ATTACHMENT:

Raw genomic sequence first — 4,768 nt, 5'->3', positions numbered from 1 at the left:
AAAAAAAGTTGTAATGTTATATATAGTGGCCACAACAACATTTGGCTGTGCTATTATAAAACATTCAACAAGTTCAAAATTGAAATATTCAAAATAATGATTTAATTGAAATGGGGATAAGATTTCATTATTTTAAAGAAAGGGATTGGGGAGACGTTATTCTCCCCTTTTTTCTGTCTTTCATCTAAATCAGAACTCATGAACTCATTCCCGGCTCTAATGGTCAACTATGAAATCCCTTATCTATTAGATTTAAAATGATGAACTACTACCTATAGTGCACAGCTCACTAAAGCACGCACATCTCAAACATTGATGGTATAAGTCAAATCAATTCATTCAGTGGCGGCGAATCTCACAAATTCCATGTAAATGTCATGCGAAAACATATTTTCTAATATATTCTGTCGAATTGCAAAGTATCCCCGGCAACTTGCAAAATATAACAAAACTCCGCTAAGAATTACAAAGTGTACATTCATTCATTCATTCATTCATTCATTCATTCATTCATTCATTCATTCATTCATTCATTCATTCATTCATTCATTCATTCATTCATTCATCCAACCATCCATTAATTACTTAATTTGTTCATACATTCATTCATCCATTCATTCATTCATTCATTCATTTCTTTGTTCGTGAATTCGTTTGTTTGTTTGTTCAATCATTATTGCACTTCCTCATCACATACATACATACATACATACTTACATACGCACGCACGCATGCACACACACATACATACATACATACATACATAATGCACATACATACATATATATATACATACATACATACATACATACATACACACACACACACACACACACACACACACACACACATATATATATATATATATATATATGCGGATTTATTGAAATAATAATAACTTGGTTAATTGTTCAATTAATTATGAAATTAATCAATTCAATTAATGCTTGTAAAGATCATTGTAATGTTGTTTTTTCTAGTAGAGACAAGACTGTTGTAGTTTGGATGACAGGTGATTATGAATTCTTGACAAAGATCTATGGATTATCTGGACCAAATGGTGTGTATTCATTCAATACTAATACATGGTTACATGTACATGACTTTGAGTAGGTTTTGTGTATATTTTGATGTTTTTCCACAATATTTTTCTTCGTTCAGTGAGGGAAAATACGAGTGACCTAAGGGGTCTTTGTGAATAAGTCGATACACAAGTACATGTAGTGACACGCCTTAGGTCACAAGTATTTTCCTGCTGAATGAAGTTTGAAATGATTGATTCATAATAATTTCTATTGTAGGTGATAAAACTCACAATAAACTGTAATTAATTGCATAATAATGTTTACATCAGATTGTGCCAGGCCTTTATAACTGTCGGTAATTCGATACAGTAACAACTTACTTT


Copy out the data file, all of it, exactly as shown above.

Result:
Raw genomic sequence first — 4,768 nt, 5'->3', positions numbered from 1 at the left:
AAAAAAAGTTGTAATGTTATATATAGTGGCCACAACAACATTTGGCTGTGCTATTATAAAACATTCAACAAGTTCAAAATTGAAATATTCAAAATAATGATTTAATTGAAATGGGGATAAGATTTCATTATTTTAAAGAAAGGGATTGGGGAGACGTTATTCTCCCCTTTTTTCTGTCTTTCATCTAAATCAGAACTCATGAACTCATTCCCGGCTCTAATGGTCAACTATGAAATCCCTTATCTATTAGATTTAAAATGATGAACTACTACCTATAGTGCACAGCTCACTAAAGCACGCACATCTCAAACATTGATGGTATAAGTCAAATCAATTCATTCAGTGGCGGCGAATCTCACAAATTCCATGTAAATGTCATGCGAAAACATATTTTCTAATATATTCTGTCGAATTGCAAAGTATCCCCGGCAACTTGCAAAATATAACAAAACTCCGCTAAGAATTACAAAGTGTACATTCATTCATTCATTCATTCATTCATTCATTCATTCATTCATTCATTCATTCATTCATTCATTCATTCATTCATTCATTCATTCATTCATCCAACCATCCATTAATTACTTAATTTGTTCATACATTCATTCATCCATTCATTCATTCATTCATTCATTTCTTTGTTCGTGAATTCGTTTGTTTGTTTGTTCAATCATTATTGCACTTCCTCATCACATACATACATACATACATACTTACATACGCACGCACGCATGCACACACACATACATACATACATACATACATAATGCACATACATACATATATATATACATACATACATACATACATACATACACACACACACACACACACACACACACACACACACATATATATATATATATATATATATGCGGATTTATTGAAATAATAATAACTTGGTTAATTGTTCAATTAATTATGAAATTAATCAATTCAATTAATGCTTGTAAAGATCATTGTAATGTTGTTTTTTCTAGTAGAGACAAGACTGTTGTAGTTTGGATGACAGGTGATTATGAATTCTTGACAAAGATCTATGGATTATCTGGACCAAATGGTGTGTATTCATTCAATACTAATACATGGTTACATGTACATGACTTTGAGTAGGTTTTGTGTATATTTTGATGTTTTTCCACAATATTTTTCTTCGTTCAGTGAGGGAAAATACGAGTGACCTAAGGGGTCTTTGTGAATAAGTCGATACACAAGTACATGTAGTGACACGCCTTAGGTCACAAGTATTTTCCTGCTGAATGAAGTTTGAAATGATTGATTCATAATAATTTCTATTGTAGGTGATAAAACTCACAATAAACTGTAATTAATTGCATAATAATGTTTACATCAGATTGTGCCAGGCCTTTATAACTGTCGGTAATTCGATACAGTAACAACTTACTTT